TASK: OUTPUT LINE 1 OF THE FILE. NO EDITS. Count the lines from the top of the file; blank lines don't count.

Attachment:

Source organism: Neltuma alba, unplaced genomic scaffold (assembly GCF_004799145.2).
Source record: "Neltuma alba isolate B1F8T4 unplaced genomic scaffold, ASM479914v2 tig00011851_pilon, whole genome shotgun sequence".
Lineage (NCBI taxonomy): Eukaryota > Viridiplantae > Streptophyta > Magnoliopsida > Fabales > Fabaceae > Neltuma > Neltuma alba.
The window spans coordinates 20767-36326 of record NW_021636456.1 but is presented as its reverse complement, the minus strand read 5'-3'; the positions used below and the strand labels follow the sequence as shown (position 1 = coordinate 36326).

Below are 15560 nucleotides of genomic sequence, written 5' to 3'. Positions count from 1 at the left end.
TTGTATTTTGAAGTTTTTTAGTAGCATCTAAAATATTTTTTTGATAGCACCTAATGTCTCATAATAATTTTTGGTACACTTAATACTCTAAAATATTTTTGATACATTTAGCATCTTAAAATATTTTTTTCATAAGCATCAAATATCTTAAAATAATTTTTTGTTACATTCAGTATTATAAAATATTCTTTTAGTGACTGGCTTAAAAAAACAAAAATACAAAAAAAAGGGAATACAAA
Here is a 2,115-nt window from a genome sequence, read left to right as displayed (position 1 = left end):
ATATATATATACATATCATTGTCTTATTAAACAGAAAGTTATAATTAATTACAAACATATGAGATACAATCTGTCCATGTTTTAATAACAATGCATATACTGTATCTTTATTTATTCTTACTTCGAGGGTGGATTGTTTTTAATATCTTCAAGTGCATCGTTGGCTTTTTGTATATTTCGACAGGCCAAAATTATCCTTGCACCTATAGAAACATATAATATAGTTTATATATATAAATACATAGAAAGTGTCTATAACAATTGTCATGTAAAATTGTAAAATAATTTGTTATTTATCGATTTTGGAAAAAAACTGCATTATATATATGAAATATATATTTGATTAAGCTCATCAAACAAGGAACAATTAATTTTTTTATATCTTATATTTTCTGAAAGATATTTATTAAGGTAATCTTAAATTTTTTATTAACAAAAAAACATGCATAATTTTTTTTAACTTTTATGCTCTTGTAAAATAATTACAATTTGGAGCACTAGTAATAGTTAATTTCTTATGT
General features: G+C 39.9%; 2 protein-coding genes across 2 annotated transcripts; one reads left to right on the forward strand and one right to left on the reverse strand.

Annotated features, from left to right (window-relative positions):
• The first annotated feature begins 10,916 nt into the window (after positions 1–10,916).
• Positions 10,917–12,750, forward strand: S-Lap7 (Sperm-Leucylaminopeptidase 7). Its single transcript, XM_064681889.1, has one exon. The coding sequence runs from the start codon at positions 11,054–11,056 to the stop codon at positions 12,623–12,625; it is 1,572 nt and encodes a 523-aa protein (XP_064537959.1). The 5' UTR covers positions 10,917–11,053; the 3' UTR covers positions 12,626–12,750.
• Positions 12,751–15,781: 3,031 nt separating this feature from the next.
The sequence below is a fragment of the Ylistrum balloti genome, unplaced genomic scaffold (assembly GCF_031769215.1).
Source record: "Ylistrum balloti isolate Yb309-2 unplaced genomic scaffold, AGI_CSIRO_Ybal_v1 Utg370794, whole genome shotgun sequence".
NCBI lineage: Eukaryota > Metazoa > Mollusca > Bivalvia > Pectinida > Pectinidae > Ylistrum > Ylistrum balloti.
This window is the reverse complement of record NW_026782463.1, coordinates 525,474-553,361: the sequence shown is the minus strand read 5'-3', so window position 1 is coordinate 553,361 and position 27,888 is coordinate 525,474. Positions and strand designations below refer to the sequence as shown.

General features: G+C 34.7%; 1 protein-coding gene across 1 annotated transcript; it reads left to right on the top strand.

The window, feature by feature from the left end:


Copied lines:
Source organism: Neltuma alba, unplaced genomic scaffold (assembly GCF_004799145.2).